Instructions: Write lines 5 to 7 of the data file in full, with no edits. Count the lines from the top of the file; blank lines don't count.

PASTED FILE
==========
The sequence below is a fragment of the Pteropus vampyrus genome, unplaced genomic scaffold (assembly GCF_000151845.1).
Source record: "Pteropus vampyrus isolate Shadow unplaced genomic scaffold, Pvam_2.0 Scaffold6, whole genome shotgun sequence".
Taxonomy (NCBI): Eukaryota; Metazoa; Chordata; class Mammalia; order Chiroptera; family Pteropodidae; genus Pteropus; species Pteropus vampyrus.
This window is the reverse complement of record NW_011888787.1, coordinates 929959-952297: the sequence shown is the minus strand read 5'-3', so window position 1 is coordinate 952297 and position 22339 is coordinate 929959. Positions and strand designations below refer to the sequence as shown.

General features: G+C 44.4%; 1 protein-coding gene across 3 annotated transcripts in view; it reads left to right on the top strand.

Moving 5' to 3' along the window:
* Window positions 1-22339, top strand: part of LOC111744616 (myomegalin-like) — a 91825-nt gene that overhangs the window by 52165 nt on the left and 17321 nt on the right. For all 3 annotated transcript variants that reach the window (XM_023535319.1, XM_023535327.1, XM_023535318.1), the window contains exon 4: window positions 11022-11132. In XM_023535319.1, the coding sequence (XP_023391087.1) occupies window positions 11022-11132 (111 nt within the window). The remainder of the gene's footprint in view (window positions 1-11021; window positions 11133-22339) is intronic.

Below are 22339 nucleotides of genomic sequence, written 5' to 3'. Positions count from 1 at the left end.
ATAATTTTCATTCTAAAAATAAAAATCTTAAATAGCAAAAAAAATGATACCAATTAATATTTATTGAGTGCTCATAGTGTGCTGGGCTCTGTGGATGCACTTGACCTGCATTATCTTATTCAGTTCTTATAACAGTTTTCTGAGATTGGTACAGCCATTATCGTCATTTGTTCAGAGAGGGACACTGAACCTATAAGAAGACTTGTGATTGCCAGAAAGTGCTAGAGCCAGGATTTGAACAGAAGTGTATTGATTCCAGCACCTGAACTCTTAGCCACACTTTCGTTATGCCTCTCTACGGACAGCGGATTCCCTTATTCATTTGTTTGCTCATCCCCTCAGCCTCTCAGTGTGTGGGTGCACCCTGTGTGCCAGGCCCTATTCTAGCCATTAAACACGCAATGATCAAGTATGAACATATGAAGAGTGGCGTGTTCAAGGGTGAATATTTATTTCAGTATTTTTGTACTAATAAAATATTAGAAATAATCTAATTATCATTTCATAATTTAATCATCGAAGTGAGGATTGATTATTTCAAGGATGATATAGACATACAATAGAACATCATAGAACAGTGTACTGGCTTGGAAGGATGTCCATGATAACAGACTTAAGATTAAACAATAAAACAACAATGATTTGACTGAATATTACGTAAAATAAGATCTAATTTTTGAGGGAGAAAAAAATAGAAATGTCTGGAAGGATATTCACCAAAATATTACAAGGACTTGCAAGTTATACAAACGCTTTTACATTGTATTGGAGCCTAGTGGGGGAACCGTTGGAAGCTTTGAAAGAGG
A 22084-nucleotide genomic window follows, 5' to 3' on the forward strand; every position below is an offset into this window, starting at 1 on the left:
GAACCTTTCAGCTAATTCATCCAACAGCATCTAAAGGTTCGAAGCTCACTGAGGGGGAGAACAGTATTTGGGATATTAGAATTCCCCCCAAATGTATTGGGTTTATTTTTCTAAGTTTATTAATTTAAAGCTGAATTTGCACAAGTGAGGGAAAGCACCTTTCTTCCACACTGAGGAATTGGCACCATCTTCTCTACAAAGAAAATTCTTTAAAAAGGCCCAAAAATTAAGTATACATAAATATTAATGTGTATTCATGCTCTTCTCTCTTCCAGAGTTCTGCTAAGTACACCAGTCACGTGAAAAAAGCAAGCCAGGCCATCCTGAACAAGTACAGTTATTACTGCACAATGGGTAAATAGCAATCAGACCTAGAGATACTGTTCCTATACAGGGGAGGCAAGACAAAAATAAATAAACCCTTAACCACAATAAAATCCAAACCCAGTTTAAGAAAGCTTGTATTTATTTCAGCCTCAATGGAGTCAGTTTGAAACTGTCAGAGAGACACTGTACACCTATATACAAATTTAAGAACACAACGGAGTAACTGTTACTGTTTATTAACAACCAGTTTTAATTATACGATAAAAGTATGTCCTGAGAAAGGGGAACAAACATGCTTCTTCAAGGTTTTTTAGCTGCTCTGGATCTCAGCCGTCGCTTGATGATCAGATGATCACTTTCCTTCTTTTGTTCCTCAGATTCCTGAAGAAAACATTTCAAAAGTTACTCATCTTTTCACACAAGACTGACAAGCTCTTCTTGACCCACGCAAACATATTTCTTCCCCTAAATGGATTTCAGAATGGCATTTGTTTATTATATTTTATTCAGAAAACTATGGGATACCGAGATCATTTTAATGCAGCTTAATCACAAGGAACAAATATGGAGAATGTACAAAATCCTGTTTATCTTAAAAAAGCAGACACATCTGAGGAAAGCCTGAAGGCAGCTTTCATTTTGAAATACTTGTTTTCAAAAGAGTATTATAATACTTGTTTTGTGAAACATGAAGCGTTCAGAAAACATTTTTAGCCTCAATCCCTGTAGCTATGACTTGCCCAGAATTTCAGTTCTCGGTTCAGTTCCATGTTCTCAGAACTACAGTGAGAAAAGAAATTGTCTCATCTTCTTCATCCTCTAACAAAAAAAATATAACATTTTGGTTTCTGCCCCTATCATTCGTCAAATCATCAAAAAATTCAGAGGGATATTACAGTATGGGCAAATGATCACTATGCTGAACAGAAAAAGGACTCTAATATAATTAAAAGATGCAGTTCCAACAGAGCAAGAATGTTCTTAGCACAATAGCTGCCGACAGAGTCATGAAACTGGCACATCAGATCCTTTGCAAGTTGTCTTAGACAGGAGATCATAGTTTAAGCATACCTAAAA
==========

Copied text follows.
General features: G+C 44.4%; 1 protein-coding gene across 3 annotated transcripts in view; it reads left to right on the top strand.

Moving 5' to 3' along the window:
* Window positions 1-22339, top strand: part of LOC111744616 (myomegalin-like) — a 91825-nt gene that overhangs the window by 52165 nt on the left and 17321 nt on the right. For all 3 annotated transcript variants that reach the window (XM_023535319.1, XM_023535327.1, XM_023535318.1), the window contains exon 4: window positions 11022-11132. In XM_023535319.1, the coding sequence (XP_023391087.1) occupies window positions 11022-11132 (111 nt within the window). The remainder of the gene's footprint in view (window positions 1-11021; window positions 11133-22339) is intronic.